This week, I had an experience that sent me on a side jaunt in my search for community. Rather than looking to others to provide me with one, I started to wonder, what role can I play in creating it for myself and for others? These gentle inner whisperings were prompted by the passing of a long-time member of my faith community, Larry Kramer.
When I hear the name Larry Kramer, one word comes to mind, as if it is the definitive one: humility. I once discovered through happenstance that Larry had known some of the most well-known Baha'is of the last century, like Dorothy Baker who traveled throughout the world to bring people of various backgrounds together in community. Not only had he known people, like Dorothy Baker, who have books written about them; he'd worked side by side with them in consultative settings. But, when I asked Larry about this he simply grinned, lowered his head towards his chest and laughed a little before confirming it. When his gaze returned to mine, I saw small tears had formed. He often wept when he told stories.
"I became a Baha'i at 18," he said, "and at age 22, I was appointed to this committee. I walked into the hotel room where the first meeting was to take place and there was Dorothy Baker, Sarah Pereira and Amelia Collins." All of these women were at least twice his age, if not older.
"I thought I was in the wrong room," he continued. "So, I said, 'excuse me' and started to back out through the door. Before I could leave, they called me back in and said 'No, this is where you belong.'"
He reported never once feeling as though these women, who each could have easily been his mother, thought he was just 21 or that he was just a new Baha'i. They interacted with him on equal footing, as peers. They didn't lower themselves to become 18. They simply spoke with him as adults.
Perhaps those women provided an example Larry carried with him for the rest of his life. Or perhaps his humility developed innately. In any case, e didn't advertise this experience or hold it up as evidence of any superior wisdom. He wore no insignia on the front of his shirt claiming success in this or that. Rather, if asked, he spoke about this experience and other achievements as though he felt grateful. And he spoke with me, who could have been his granddaughter, as though he could learn from me.
He also possessed a unique ability to interact as a peer with people of all ages without becoming younger himself. I remember the year I met Larry, I stood on the steps of the Baha'i Temple one evening after a community event, engrossed in a detailed conversation with another 20-something. Larry sauntered up to us. I said, "Hello Mr. Kramer." And he said, as though laying down a rule, "Larry." And from that point on, I bit my tongue every time I got the urge to use an honorific in reference to him.
As long as Larry could stand on his own two feet, I would ask him to greet guests as they came in to community events. One time, his fellow usher was an eleven year old girl. I handed them both half of the stack of programs for the evening and as I walked away, I heard Larry ask the girl "So, how would you like to divide up our task for this evening?"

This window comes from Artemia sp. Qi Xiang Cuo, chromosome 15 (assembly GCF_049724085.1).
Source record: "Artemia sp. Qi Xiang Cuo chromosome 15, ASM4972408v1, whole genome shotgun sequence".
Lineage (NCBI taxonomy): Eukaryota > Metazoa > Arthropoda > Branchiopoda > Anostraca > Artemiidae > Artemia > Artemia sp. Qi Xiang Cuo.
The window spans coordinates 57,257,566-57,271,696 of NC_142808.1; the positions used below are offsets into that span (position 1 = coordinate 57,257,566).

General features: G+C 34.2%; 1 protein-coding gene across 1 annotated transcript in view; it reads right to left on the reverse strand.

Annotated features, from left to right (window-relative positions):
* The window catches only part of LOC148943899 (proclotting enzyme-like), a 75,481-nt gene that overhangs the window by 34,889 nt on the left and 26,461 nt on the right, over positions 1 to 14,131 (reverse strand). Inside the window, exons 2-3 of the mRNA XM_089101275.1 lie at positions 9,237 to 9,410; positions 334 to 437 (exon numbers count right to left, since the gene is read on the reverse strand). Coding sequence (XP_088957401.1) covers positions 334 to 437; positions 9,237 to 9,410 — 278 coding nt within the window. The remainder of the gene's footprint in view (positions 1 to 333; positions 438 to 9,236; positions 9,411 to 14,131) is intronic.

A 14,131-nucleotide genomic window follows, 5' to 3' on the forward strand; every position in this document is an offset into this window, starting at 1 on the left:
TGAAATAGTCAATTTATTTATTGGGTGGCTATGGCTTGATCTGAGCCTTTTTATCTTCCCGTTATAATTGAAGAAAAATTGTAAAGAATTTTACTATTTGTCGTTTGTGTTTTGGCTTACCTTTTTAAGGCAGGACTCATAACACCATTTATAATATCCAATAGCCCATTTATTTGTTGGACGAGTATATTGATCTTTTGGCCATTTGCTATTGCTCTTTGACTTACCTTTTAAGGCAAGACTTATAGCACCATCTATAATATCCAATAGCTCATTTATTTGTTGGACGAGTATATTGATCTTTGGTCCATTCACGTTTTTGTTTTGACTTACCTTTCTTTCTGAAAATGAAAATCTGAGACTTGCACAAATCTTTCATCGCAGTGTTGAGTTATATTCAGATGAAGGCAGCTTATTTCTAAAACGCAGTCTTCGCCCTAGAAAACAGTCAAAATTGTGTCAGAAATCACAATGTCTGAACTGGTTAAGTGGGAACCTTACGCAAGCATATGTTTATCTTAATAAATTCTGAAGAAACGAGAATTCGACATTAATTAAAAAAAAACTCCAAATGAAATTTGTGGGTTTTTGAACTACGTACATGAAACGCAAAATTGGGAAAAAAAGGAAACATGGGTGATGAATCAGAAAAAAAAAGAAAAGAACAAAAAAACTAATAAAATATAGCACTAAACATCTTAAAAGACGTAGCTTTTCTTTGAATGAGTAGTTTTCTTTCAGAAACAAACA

After his passing, a friend of mine told me that she once got stuck in a traffic jam with Larry and he and the other women in the vehicle became engrossed in a discussion of the merits of Buffy and the Vampire Slayer. She says he knew the show well enough to talk about its finer points.
With humility as his calling card, Larry quietly offered friendship to many people. Many stories have surfaced since his passing, usually starting with the line "I used to drive Larry to events." He went to everything he could and according to one of his family members, he looked forward to chatting in the car as much as he looked forward to seeing "all the friends" at the event itself.
The telephone, it seems, provided Larry another venue to extend a friendly embrace. One woman twenty years his junior says they spoke by phone three to four times a week, sometimes in relation to a project they were working on and sometimes just to chat.
As well, a woman in her twenties, who is caring for three young children at home, says he called her before each Holy Day to ensure she knew about the occasion and where it would be celebrated. He'd then read prayers with her over the phone. "I'm going to miss those calls," she said on my Facebook page.
And I'm going to miss Larry. I wept a little at the graveside, a Larry kind of weeping, if I can be bold and say that. A mixture of gratitude and sadness welled up. Sadness that something has ended - that I won't get to see him anymore. But, gratitude that our lives overlapped long enough that I got to see examples of what it means to be a builder of community.